The basic reproductive number R0 is a measure of the ability of a disease to spread in a population. It is defined as the average number of secondary cases caused by one infectious individual during its entire infectious period in an entirely susceptible population, and constitutes an important quantitative property of an epidemic [20,21,22,23]. If the value of R0 is below 1, this indicates that the disease will disappear from the population, whereas values above 1 suggest that the disease will persist or spread within the population [23]. R0 is calculated by determining the product of the transmission probability, the average number of contacts, and the duration of infectiousness. This calculation of R0 is based on the assumption of a homogeneous mixing in the population, that is, all animals in the population are expected to have the same number of contacts [24]. Cross, et al. [25] pointed out that R0 may be a poor predictor of the course of disease and that other factors, such as transmission within groups or group size, are equally important for predicting the spread of a pathogen.

2.2. R0 in ASF Outbreak Situations

As mentioned before, R0 is highly dependent on a variety of factors. It depends, for example, on the infectiousness of the affected host, that is, the period it remains infectious, the number of susceptible individuals around the diseased animal, and the virulence of the circulating ASF virus (ASFV) strains or isolates [5].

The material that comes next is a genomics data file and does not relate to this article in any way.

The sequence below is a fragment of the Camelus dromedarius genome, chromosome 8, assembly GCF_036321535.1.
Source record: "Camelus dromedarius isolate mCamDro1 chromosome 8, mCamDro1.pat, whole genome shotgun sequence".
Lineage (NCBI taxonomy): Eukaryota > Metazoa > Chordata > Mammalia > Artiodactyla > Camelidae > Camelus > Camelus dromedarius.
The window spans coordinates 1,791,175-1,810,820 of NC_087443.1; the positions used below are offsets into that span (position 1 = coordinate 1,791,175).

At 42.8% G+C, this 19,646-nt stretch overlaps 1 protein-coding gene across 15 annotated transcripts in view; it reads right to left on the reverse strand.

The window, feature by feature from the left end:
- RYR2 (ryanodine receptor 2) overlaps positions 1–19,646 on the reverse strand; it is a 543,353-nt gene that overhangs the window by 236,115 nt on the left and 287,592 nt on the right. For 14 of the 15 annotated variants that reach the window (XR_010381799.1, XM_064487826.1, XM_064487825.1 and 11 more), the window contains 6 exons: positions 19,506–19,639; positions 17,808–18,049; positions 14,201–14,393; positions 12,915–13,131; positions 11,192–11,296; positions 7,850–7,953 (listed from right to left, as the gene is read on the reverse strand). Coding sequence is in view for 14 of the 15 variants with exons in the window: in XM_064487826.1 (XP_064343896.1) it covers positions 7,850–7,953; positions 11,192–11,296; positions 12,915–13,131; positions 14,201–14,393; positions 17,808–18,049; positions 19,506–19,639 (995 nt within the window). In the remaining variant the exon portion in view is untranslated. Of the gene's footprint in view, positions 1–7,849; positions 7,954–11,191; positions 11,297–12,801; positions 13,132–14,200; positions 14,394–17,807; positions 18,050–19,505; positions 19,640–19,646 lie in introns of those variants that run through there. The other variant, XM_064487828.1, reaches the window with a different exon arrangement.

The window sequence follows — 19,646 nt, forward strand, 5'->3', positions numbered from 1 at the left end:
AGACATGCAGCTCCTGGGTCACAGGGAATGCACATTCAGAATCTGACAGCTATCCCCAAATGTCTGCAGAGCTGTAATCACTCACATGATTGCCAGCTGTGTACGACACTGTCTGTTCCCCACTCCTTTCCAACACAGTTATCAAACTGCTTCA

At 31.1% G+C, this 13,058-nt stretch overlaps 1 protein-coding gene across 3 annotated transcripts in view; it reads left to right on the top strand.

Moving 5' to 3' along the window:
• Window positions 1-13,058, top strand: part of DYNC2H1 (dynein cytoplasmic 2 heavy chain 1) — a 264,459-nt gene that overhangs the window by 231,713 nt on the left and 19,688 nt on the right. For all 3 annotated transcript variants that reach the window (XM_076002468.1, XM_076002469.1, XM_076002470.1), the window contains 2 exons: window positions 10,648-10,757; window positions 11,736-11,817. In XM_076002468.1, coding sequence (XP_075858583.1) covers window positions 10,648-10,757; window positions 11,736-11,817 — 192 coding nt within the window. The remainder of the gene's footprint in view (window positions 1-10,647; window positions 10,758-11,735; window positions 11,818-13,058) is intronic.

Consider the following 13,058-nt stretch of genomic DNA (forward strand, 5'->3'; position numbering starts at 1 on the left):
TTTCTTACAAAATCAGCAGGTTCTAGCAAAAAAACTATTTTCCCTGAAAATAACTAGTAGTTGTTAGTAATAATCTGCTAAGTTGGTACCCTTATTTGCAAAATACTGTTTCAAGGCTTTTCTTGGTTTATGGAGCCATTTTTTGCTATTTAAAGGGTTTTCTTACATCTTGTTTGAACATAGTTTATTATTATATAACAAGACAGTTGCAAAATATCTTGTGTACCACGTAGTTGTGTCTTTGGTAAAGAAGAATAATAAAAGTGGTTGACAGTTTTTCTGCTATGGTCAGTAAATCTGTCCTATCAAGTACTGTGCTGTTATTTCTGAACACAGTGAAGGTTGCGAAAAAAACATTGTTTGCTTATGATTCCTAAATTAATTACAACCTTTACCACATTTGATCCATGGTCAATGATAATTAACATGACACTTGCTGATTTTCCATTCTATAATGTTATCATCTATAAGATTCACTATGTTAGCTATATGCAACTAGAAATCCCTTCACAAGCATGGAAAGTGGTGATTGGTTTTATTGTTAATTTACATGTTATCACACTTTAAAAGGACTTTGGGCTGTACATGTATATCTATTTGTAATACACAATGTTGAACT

One of the first published studies, in which R0 was estimated for ASF on the basis of field data for outbreaks in the Russian Federation, resulted in relatively high R0 values (8–11) for ASF infections in pig farms [18]. The R0 for transmission between farms determined in the same study was lower (2–3). In several field and experimental studies, similar values were obtained, whereby the R0 values for between-farm transmission were always lower than those for within-farm transmission [26,27] (Figure 1). The same applied for the R0 values in cases of indirect transmission [5] (Figure 2). By contrast, a very high R0 of 18.0 was determined in an experimental transmission study [28]. Yet, the confidence interval of this estimate was wide (6.90–46.9) (Figure 2), presumably owing to the limited number of experimental animals that can be included in such an experimental setting.
A summarizing analysis of published study results shows that the point estimates of R0 for ASF described in the literature so far cover a broad range from 0.5 to 18.0. This wide variation may inter alia depend on the properties of different virus isolates (e.g., virulence and infectivity), but also on the methods used to determine R0, which vary considerably [5]. However, regardless of the study setting (field or experimental), the calculated R0 values for within herd/direct transmission studies seem to be comparable. Likewise, R0 calculations for between herd/indirect transmission yielded similar values (Figure 1 and Figure 2). These results suggest that the studies included in this analysis obtained reasonably similar R0 values for ASF, despite the different methods and materials used. Unfortunately, we were unable to investigate whether publication bias may have affected the outcome of this analysis, because most of the available original publications did not contain the required raw data on the size of the study population.